- The Washington Times - Wednesday, February 11, 2009


If federal renewable fuel mandates require ethanol to be mixed into gasoline, the nation’s largest independent oil refiner figures it might as well just do it itself.

The ethanol industry is under duress partly because of overcapacity, and biorefineries can now be had for pennies on the dollar.

Valero Energy Corp. became the first conventional energy company to test the waters last week, bidding $280 million for five ethanol plants owned by VeraSun Energy Corp., which is under bankruptcy protection.

It would be the largest ethanol buyout in U.S. history in terms of production capacity, according to Raymond James & Associates.

Cory Garcia, a senior research associate with Raymond James, said it was only a matter of time before the petroleum industry got into ethanol, much like agribusiness giant Archer Daniels Midland Co. did years ago.

“This is the first time we’ve seen a refiner get out there and do this,” Mr. Garcia said. “If they’re bullish long term on the blending ability of ethanol, you can’t beat this price.”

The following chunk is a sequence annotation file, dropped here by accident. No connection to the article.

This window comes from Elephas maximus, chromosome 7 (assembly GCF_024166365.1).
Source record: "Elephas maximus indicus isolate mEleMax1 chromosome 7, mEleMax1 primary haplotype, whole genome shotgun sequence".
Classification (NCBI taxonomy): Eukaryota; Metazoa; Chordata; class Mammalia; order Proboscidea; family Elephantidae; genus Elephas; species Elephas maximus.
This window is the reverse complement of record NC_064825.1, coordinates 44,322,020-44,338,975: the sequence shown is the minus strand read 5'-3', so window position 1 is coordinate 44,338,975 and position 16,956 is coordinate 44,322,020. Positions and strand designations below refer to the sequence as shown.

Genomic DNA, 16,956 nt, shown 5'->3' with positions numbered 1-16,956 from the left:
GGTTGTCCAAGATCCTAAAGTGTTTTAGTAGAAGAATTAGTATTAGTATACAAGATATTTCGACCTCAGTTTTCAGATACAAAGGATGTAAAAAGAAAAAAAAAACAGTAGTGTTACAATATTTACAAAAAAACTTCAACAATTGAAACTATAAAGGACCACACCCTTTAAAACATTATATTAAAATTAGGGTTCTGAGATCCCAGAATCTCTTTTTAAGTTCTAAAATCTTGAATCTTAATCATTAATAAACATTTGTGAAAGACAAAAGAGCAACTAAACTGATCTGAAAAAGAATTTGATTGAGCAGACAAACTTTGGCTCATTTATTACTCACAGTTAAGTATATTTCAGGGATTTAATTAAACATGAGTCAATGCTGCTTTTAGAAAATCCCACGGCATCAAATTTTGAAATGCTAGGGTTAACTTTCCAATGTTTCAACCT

The nation’s renewable fuel standard ensures demand for ethanol by calling for 11.1 billion gallons of renewable fuel to be blended into gasoline this year, with that number climbing to 36 billion gallons by 2022.

“To this point, we’ve just been buying it, not producing it,” said Bill Day, Valero’s spokesman. “But once we realized that ethanol is likely to remain an important part of the fuel mix here in the United States, we decided to start looking at opportunities to produce it as well.”

The ethanol industry has been hammered during the past year by volatile commodities and shrinking profit margins.

Those market conditions pummeled the stocks of many smaller publicly traded companies and forced VeraSun, the nation’s second-largest producer, to seek Chapter 11 bankruptcy protection.

Raymond James estimates that Valero is buying the plants for about 25 percent to 33 percent of book value.

“With all the plants and the capacity that they had, it was basically a fire sale at this point,” Mr. Garcia said. “And Valero stepped in and got a very, very attractive price, in their opinion.”

Valero during its history has taken advantage of opportunities created by distressed assets and bankruptcy filings, Mr. Day said.

“Right now, ethanol assets can be purchased at significant discount to what they would cost to build new because of the state of the industry,” he said.

Valero’s bid is for production facilities in Aurora, S.D.; Charles City, Fort Dodge, and Hartley, Iowa; and Welcome, Minn.; as well as a development site in Reynolds, Ind.

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